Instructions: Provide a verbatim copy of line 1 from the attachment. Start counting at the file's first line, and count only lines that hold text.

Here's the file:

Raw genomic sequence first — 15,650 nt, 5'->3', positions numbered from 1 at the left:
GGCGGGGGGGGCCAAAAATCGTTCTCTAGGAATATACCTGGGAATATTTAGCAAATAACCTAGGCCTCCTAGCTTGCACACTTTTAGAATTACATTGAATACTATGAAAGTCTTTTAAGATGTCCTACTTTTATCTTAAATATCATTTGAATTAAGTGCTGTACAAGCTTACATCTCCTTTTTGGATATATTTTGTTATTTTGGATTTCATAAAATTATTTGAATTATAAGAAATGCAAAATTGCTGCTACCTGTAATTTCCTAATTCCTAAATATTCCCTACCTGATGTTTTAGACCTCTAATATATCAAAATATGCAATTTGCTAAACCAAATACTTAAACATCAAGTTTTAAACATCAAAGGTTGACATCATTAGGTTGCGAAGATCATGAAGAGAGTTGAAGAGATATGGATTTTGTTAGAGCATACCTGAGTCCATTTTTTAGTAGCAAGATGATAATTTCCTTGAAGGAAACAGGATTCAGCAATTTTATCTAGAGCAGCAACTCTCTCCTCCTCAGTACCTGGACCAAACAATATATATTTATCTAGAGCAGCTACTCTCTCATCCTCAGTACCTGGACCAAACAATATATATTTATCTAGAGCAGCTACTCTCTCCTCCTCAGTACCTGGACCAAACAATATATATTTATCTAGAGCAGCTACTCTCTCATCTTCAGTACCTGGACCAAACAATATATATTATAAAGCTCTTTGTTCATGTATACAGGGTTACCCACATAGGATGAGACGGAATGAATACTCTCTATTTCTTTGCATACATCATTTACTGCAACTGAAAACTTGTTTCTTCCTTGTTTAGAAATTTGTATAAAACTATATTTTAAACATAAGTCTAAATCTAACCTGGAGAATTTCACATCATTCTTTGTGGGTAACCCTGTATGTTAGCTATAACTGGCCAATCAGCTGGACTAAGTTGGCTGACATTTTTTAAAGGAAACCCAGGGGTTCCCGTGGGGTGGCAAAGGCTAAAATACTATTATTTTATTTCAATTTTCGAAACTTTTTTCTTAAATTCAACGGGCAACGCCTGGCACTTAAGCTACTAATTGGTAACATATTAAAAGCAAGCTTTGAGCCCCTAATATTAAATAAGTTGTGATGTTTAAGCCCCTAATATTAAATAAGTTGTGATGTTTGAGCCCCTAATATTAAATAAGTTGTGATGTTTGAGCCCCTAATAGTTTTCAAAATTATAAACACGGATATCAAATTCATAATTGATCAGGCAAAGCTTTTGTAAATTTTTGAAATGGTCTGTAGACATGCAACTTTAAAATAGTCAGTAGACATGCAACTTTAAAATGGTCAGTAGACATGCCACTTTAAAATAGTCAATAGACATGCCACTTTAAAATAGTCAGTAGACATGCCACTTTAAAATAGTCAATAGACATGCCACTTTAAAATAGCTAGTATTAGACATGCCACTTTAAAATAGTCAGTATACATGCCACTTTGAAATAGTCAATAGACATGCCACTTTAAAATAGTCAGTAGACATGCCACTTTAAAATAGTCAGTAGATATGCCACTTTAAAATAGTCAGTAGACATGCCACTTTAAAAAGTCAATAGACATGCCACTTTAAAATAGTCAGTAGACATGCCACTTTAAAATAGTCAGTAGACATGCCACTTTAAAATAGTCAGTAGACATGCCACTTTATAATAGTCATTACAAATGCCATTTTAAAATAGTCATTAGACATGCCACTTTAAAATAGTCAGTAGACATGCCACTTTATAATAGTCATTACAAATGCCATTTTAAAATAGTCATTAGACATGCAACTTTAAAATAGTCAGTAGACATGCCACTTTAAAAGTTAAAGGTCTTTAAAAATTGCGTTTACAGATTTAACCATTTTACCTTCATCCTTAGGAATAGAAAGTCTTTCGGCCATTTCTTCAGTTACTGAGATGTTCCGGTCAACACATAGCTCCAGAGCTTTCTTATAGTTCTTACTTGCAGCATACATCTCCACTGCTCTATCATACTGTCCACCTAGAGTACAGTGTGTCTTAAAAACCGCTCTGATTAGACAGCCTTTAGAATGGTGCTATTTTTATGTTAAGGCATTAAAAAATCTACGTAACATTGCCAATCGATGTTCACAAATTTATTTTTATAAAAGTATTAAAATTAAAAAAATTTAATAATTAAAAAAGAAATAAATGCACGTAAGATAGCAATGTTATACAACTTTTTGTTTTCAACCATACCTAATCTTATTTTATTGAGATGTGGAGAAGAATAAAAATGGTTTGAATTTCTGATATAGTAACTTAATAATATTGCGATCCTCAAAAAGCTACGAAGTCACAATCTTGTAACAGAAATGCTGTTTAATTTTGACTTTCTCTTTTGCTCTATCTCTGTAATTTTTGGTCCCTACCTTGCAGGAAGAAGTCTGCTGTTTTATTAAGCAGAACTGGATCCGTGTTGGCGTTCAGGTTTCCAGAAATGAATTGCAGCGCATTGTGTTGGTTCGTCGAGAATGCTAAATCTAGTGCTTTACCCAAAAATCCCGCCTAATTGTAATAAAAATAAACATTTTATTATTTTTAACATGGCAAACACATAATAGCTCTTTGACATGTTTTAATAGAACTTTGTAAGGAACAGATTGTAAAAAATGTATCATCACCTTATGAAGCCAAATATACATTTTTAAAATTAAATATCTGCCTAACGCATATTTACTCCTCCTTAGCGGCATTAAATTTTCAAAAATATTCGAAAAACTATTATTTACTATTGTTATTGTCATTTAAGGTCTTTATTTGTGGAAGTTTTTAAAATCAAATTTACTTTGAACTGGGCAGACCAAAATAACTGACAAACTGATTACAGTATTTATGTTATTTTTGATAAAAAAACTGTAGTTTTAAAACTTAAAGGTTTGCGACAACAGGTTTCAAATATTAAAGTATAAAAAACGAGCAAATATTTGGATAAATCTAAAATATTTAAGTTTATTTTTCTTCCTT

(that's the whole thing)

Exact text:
Raw genomic sequence first — 15,650 nt, 5'->3', positions numbered from 1 at the left: